Reinstate the Fairness Doctrine, put back into place ownership rules, and break up the big media monopolies so there’s a diversity of voices across America. Overrule the Supreme Court’s (by legislation or constitutional amendment) Citizens United (and similar) ruling to regulate money in politics, diminishing the power of big corporations and billionaires (and foreign governments).

In other words, restore to America a rational media landscape.

Today, you can drive from coast to coast and never miss a moment of Hannity or Limbaugh on the radio, so complete and widespread is the nation’s network of corporate-owned radio stations that will only carry right-wing talk. You’ll be hard-pressed, outside of a few major cities, to find any progressive or even moderate talk programming.

This has corrupted America’s politics and led to a nation divided.

We can do better.

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Freefall Economy

The US is on the edge of the economic precipice – Trump may push it over

By Robert Reich/ The Guardian/ December 23, 2018


On Friday, Donald Trump said: “We are totally prepared for a very long shutdown.” It was one of his rare uses of the pronoun “we” instead of his preferred and in this case far more appropriate “I.”

The shutdown is indubitably his. Congress offered him a way to continue funding the government without the money to build his nonsensical wall along the Mexican border, but Trump caved in to the rabid right-wing media and refused.

Don’t count on American consumers to come to the rescue. Most Americans are still living in the shadow of the Great Recession that started in December 2007 and officially ended in June 2009.

More Americans have jobs, to be sure, but their pay has barely risen when adjusted for inflation. Many are worse off due to the escalating costs of housing, healthcare and education.

Trump has added to their financial burdens by undermining the Affordable Care Act, rolling back overtime pay, hobbling their ability to join together in unions, allowing states to cut Medicaid, and imposing tariffs that increase the prices of many goods.

America’s wealthy, meanwhile, have been taking home a growing portion of the nation’s total income. But the rich spend a small fraction of what they earn. The economy depends on the spending of middle-, working-class and poor families.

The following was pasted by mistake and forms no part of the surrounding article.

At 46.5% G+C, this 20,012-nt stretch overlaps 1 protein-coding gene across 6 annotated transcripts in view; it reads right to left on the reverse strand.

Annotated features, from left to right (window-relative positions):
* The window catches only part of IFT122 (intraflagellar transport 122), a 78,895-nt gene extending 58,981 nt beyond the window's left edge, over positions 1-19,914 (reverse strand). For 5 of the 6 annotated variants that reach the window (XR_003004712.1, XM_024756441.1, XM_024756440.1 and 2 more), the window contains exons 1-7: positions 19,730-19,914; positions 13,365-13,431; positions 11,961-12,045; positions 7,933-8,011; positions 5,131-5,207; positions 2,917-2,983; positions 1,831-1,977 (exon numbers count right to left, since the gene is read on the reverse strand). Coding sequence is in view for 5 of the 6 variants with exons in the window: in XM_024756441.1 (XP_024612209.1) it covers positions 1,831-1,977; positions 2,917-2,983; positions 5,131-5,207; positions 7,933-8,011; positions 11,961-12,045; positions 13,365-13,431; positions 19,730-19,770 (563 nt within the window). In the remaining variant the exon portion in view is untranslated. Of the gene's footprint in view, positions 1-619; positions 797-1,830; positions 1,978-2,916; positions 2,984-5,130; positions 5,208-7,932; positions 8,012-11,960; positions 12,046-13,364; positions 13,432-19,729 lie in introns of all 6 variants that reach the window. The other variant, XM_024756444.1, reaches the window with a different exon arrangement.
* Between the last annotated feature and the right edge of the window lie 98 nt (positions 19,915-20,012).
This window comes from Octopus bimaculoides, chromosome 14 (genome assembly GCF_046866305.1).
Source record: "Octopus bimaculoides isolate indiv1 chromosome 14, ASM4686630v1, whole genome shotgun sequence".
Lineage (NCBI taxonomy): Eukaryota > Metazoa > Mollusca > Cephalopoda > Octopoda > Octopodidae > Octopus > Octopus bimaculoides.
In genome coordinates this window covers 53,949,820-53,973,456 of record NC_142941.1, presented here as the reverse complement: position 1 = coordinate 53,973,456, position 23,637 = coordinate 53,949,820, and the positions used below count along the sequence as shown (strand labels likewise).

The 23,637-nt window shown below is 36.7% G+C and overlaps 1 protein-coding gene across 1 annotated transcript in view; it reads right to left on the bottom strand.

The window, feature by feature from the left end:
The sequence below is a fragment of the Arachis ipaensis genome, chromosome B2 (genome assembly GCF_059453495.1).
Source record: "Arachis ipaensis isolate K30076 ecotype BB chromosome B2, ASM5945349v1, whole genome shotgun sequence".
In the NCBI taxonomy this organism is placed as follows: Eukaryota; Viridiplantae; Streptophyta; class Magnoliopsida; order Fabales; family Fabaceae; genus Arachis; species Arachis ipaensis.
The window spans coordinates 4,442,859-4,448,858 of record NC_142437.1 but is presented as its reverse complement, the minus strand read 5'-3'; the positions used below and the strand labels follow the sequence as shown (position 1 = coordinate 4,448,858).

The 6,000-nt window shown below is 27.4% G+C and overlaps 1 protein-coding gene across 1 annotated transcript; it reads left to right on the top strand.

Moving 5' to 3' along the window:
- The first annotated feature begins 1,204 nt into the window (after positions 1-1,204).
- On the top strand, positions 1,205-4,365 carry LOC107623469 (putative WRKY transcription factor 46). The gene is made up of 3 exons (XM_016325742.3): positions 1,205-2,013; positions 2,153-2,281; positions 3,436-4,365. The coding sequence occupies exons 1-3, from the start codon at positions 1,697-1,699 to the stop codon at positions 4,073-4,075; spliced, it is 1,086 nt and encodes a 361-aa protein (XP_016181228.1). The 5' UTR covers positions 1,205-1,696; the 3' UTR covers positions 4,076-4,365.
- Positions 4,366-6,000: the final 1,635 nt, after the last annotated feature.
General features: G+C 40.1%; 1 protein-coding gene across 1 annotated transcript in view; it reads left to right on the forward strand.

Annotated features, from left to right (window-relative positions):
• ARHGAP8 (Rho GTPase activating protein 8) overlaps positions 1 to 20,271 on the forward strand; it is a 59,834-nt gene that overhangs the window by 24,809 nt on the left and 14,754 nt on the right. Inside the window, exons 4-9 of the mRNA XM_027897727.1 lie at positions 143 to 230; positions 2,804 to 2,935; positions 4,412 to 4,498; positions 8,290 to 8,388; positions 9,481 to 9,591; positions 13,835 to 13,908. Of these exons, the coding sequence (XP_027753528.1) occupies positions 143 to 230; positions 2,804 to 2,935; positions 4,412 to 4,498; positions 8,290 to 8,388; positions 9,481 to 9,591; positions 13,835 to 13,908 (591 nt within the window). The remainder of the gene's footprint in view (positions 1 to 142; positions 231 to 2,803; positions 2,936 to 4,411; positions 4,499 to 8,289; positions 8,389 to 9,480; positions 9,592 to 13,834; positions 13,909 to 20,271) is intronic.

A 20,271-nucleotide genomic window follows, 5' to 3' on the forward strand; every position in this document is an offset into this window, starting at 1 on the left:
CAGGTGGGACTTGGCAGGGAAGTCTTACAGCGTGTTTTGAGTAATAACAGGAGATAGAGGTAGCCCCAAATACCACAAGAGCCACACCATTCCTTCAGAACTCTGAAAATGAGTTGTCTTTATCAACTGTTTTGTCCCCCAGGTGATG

The only way these Americans have continued to spend is by going deeper into debt. By the third quarter of this year, household debt had reached a record $13.5tn. Almost 80% of Americans are now living paycheck to paycheck.

This isn’t sustainable. Even if the Fed weren’t raising interest rates — an unwise move under these circumstances — consumers would still be in trouble. Mortgage, auto and student-debt delinquencies are already mounting.

The last time household debt was nearly this high was in 2007, just before the Great Recession. Similarly, between 1913 and 1928, the ratio of personal debt to the total national economy nearly doubled. Then came the Great Crash.

See a pattern?

The problem isn’t that Americans are living beyond their means. It’s that their means haven’t been keeping up with the growing economy. Most gains have gone to the top. If the majority of households had taken home a larger share of national income, they wouldn’t have needed to go so deeply into debt.

Without wage growth, American workers can’t continue to buy without going into deeper debt. Unless they continue to buy, the economy can’t continue to move forward.

It’s the same sort of trap that preceded the 2008 and 1929 crashes.

After the 1929 crash, the government invented new ways to boost the wages of most Americans — social security, unemployment insurance, overtime pay, a minimum wage — the requirement that employers bargain with labor unions, and, finally, a full-employment program called the second world war.

By contrast, after the 2007 crash, the government bailed out the banks and pumped enough money into the economy to stop the slide. But apart from the Affordable Care Act, nothing was done to address the underlying problem of stagnant wages.

Ten years after the start of the Great Recession, we face another economic precipice.

It’s important to understand that the root cause of those former collapses wasn’t a banking crisis. It was the growing imbalance between consumer spending and total output brought on by stagnant wages and widening inequality.That imbalance is back.

Trump is making it worse.

trump budget

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$21 Trillion–Poof! It’s Gone.

The Pentagon Failed Its Audit Amid a $21 Trillion Scandal (Yes, Trillion)

By Lee Camp/ Truthdig/ December 18, 2018